The Supreme Court
has laid down guidelines on the claim of confidentiality in anti-dumping
investigations under the Customs Tariff Act and Rules.
When a party files a complaint before the Designated Authority
(DA) under the Act, it might provide confidential information, which if disclosed to interested parties might harm the complainant or others. Investigation is required to find out whether dumping has taken place and if yes, its margin to fix countervailing duty. The degree of confidentiality in dealing with such complaints was a matter of discord and some judgments appeared to be contradictory. Therefore, the issue was referred to a larger bench in the batch of cases led by Union of India vs M/s Meghmani Organics. Interpreting Rule 7, which deals with confidentiality, the judgment said "while taking precautions not to disclose sensitive confidential information, the DA can, by adopting a sensible approach indicate reasons on major issues so that parties may in general terms have the knowledge as to why their case or objection has not been accepted in preference to a rival claim. But in the garb of unclaimed confidentiality, the DA cannot shirk from its responsibility to act fairly in its quasi-judicial role and refuse to indicate reasons for its findings. The DA will do well to remember not to treat any information as confidential unless a claim of confidentiality has been made by any of the parties supplying the information."
Assam tea firms lose appeals on Sales tax
The Supreme Court
has dismissed a batch of appeals by the tea industry in Assam seeking sales tax
concession under an incentive scheme declared in the state industrial policy of 1986 meant to increase economic growth. In the leading appeal, Dugar Tea Industries vs State of Assam, the firm argued it was declared eligible for the benefit in 1988 and it could not be withdrawn. The court this saying tea as raw material was not eligible for the concession under the policy and anyway there was no "manufacture" as the companies were only blending and packing tea. They were also not given certificates of authorisation by the authorities concerned, a requirement for claiming the benefit.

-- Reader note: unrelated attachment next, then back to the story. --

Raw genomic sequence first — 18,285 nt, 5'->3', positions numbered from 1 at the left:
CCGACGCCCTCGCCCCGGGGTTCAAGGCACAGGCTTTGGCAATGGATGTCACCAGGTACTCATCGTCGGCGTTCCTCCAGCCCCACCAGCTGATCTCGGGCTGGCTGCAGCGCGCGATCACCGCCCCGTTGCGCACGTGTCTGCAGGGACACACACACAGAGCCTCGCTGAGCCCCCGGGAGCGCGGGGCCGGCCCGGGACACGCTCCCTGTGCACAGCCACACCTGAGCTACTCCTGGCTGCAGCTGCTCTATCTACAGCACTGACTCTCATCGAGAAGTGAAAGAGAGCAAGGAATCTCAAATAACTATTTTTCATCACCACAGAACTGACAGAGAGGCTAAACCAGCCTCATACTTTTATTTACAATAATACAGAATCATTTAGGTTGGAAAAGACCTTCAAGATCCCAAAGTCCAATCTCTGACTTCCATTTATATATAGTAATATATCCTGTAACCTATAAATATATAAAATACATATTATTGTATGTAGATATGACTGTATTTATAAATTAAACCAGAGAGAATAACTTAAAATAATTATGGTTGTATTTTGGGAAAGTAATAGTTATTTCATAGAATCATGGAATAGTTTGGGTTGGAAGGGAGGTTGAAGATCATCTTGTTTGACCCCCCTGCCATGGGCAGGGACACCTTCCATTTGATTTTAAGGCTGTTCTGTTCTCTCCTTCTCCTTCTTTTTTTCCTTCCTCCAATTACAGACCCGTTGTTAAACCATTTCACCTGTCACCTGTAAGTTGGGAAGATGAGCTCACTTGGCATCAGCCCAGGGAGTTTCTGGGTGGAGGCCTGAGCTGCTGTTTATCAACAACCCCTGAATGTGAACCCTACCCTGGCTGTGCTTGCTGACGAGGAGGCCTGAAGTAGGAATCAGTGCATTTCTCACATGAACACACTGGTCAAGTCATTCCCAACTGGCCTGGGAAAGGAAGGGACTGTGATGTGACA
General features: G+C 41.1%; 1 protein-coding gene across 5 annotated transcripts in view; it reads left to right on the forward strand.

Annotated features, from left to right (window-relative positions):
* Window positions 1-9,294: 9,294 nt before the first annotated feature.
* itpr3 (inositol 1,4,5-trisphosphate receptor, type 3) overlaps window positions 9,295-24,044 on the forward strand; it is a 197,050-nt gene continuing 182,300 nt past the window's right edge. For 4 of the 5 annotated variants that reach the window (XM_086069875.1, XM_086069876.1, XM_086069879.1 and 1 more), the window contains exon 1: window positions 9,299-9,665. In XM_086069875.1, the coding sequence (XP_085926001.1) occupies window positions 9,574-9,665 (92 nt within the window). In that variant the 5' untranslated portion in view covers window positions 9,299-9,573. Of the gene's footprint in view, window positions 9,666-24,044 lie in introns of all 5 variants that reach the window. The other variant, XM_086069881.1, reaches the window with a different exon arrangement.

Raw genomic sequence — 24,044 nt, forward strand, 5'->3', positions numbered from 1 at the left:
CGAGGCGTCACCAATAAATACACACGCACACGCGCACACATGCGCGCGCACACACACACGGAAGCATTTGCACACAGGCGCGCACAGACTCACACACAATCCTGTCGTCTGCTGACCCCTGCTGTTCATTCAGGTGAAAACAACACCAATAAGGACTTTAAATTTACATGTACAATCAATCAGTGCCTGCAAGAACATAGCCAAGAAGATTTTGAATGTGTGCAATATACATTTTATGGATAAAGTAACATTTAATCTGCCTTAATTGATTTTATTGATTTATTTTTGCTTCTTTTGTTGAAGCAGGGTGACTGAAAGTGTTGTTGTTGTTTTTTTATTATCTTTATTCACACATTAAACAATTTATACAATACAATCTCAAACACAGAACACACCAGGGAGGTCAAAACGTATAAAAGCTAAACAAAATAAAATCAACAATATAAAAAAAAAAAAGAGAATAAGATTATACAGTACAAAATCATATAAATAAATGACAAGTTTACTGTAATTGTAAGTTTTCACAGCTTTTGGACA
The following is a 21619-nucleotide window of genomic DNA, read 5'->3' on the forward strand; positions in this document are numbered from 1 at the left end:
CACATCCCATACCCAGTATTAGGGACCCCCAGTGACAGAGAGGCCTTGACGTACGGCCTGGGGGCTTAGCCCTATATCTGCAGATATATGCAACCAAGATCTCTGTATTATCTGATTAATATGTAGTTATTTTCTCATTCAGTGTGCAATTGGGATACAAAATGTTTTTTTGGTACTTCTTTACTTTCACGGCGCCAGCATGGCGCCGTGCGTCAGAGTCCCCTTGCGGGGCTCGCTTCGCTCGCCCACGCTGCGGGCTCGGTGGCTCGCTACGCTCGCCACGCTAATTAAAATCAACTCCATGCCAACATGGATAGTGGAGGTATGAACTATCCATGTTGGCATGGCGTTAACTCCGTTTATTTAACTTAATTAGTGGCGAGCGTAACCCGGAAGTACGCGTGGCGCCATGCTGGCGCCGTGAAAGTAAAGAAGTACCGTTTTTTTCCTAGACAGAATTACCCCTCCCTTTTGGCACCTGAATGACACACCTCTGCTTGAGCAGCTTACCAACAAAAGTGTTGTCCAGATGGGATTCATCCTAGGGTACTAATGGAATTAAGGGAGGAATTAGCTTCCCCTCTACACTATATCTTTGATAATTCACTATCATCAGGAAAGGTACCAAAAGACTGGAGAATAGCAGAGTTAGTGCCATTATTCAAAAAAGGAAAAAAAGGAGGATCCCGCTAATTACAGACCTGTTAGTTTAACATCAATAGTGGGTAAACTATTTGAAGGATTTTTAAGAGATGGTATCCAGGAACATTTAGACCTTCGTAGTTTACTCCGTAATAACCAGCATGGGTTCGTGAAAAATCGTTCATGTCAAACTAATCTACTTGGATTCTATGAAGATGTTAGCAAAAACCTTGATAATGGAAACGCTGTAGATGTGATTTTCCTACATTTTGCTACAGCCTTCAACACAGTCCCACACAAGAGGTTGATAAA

Bid for mosquito repellent nets
When registration of a product by a statutory authority is an essential condition for bidding, its absence is a valid ground for rejecting the bid. Mere decision by the registration committee to provisionally approve registration does not amount to registration, the Supreme Court
has held in its judgment, M/s Shobikaa Impex vs Central Medical Services Society. The company manufactures mosquito bed net called Duranet, which comes under the category of "long lasting insecticide net", and it was issued a license, which was renewed. The Central Insecticide Board issued a provisional registration for Duranet. On that basis it bid for the supply of 10 million nets to the Medical Services Society under the National Vector-Borne Disease Control Project. Meanwhile, there was an amendment to the eligibility conditions, making the production of registration certificate essential. The company moved the Delhi High Court arguing that the board had taken a decision to grant it registration, so it was eligible. But the court insisted that the registration should have been filed along with the tender documents. So its petition was rejected. On appeal, the Supreme Court